Reacting to the widespread opposition among students to the army’s advertising, the council pledged not to approve any further advertisements for the army until a final decision on the matter has been made by the Administrative Council in July.
The interim decision by the Administrative Council represents a significant victory for students in Berlin.
The decision amounts to a slap in the face for HU President Sabine Kunst. At a meeting of the academic senate in December, she presumptuously stated she could see no reason why advertisements for the army should be banned at Berlin’s universities. The army was after all an organisation in conformity with the Federal Republic’s constitutional order, she asserted to the students present. She went on to praise the career prospects in the army, which were very wide-ranging, “from trainee medics to teachers, social workers and heaven knows what else.”
At this point, the student parliament at her university had already supported the banning of army advertising by a large majority. This was followed in January and February by other student representative bodies, which expressed themselves no less decisively.
“We call on the Berlin Student Center and those responsible at FU Berlin to change their advertising guidelines going forward so that advertising for the arms industry and military (and therefore also advertising for the army) will not be permitted. […] We support a Free University that is a research and educational establishment of peace,” stated the decision of the FU student parliament on February 2.
This decision was confirmed by the FU Asta in its own press release. Fabian Bennewitz, a member of the university politics department, placed the rearming of the army in the context of the social cuts which have resulted in horrific consequences for the health sector, commenting, “It is particularly cynical for the army to boast [on its advertising placards] about being well armed and equipped with doctors who allegedly do not fight for profits. This only seems credible because the facilities in hospitals like the Charité continue to deteriorate due to a lack of public investment, privatisation and the focus on profit-maximisation in the health sector associated with this.”</blockquote
The ruling coalition of the Christian Democratic Union (CDU) and the Free Democratic Party (FDP) in Germany’s North Rhine-Westphalia (NRW) passed a new Higher Education Law on July 11. The law is a far-reaching attack on students and teachers at NRW universities in particular but ultimately against the interests of the working class as a whole. The focus of the law is the abolition of the Civil Clause, which proscribes research for military purposes. Section three of the hitherto pertinent law stated: “Universities develop their contribution to a sustainable, peaceful and democratic world. They are committed to peaceful goals and pursue their special responsibility for sustainable development both internally and externally.” The decision to remove the clause is a milestone in the re-militarization of German universities and serves as a signal to the defence and security apparatus to more intensively involve universities in the preparation of “Great Power Conflicts”: here.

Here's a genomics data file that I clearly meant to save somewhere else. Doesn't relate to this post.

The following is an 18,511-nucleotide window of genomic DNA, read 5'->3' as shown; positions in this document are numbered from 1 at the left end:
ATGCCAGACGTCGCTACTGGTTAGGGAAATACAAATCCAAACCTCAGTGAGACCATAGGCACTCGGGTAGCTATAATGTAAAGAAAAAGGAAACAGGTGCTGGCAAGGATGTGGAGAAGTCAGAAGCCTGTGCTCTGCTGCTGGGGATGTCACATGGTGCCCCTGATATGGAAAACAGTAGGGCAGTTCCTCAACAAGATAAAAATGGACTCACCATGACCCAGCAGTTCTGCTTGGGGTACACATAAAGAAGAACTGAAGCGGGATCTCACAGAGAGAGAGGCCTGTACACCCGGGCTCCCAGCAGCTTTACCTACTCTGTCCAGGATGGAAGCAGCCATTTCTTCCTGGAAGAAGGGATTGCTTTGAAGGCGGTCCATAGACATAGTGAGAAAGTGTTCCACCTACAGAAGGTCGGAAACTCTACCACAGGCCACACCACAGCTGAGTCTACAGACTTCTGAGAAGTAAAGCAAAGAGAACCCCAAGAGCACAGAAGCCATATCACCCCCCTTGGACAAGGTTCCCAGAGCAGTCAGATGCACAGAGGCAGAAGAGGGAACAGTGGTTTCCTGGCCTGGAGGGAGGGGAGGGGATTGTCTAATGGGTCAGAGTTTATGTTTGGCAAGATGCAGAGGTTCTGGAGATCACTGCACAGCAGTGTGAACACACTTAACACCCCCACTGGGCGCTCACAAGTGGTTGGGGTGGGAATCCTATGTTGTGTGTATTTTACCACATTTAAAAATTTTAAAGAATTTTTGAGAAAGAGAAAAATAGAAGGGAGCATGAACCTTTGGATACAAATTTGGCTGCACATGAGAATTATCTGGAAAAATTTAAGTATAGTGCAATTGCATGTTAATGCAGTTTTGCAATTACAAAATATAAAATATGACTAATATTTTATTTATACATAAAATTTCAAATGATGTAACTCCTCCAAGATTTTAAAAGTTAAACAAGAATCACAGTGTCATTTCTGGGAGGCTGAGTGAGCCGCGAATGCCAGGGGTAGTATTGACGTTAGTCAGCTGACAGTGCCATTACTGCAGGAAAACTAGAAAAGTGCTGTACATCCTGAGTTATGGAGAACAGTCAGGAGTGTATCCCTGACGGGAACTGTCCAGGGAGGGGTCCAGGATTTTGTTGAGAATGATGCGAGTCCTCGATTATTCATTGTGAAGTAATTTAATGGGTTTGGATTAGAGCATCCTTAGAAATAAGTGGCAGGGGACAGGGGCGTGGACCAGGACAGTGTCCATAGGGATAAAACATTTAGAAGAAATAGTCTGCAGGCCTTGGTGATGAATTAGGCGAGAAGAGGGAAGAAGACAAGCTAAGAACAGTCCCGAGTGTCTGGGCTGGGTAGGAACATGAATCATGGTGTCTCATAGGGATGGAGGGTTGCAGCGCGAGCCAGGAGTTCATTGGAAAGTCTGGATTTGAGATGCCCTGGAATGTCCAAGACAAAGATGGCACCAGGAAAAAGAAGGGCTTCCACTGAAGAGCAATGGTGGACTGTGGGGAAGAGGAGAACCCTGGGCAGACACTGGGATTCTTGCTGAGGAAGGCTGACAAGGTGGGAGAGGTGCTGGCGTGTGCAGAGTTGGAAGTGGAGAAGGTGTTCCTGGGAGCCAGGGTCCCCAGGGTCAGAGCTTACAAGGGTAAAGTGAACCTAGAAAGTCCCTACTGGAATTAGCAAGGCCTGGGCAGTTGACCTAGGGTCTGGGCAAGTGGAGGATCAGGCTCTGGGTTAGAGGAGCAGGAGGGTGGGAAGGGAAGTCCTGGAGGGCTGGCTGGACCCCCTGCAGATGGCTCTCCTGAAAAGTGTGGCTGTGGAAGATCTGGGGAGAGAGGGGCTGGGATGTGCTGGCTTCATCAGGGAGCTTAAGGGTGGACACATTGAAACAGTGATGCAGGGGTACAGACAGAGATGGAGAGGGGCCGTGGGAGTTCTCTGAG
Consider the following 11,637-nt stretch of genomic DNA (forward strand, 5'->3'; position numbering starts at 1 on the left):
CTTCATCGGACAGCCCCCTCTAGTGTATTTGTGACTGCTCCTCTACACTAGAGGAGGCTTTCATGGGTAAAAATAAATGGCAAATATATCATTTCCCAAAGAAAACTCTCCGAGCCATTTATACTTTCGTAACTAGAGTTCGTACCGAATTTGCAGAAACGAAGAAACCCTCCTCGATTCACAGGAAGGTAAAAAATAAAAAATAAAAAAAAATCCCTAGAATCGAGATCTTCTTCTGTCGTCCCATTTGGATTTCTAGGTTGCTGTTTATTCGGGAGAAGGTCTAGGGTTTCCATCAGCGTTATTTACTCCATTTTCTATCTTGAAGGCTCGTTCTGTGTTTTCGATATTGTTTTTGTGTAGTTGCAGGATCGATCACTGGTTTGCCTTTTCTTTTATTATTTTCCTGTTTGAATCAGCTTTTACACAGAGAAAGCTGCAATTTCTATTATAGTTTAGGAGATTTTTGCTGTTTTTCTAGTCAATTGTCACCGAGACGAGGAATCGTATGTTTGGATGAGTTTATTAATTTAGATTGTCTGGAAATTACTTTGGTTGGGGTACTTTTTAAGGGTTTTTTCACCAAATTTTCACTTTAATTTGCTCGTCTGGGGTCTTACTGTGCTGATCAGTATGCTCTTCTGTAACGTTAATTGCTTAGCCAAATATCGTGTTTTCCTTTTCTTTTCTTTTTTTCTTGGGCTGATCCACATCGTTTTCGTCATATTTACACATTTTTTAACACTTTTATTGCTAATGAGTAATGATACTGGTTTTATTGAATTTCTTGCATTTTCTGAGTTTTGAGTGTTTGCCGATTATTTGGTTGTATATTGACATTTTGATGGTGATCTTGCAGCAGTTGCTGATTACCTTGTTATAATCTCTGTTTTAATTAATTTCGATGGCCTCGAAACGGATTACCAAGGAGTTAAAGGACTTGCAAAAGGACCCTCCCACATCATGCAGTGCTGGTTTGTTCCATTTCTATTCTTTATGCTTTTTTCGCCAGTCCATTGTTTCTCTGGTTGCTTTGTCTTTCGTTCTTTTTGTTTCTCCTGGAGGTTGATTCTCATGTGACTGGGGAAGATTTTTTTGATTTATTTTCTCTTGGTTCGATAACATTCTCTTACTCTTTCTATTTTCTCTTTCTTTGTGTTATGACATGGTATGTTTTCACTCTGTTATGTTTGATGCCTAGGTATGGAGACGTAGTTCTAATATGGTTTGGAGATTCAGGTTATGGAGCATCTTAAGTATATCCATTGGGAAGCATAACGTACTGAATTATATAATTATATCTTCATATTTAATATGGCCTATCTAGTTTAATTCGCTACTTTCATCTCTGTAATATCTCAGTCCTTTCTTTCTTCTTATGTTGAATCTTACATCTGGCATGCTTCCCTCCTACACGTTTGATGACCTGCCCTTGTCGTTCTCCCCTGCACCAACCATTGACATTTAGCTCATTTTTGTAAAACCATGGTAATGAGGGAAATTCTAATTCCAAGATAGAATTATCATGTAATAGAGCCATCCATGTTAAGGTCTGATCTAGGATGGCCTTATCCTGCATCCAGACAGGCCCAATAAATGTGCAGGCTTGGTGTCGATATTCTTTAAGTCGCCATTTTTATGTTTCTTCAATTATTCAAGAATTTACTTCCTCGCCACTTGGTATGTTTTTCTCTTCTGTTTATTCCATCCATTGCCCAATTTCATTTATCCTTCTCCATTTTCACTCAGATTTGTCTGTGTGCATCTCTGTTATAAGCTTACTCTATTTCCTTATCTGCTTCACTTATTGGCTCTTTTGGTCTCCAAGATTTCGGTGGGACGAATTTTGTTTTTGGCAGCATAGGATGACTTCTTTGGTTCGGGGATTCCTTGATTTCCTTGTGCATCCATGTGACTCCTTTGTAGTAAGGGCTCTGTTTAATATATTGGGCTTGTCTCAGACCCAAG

In the lead-up to the G20 summit in Hamburg, and three months prior to Germany’s federal election, a new frenzy of nationalism and militarism is gripping the ruling elite. One of the most blatant examples is the latest edition of the magazine Internationale Politik (IP), which is published by the German Society for Foreign Policy (DGAP): here.
The reactionary and anti-working class character of the next German government is becoming ever clearer. Last week, the Christian Democrats (CDU/CSU), Greens and Free Democratic Party (FDP) discussed preserving the debt ceiling, further tax cuts for the rich and new privatisations. Now they are talking about massively increasing military expenditure and the powers of the state at home: here.
As the new year begins, the editorials of the leading German media are marked by a mixture of fear and aggression. Fear—because the world political framework that enabled Germany to rise to the status of an economic superpower and to keep the class contradictions in check are over. Aggression—because they consider more extensive military action and another round of social cuts inevitable in response to the global crisis of capitalism: here.
Canada integrating universities into its militarist foreign policy: here.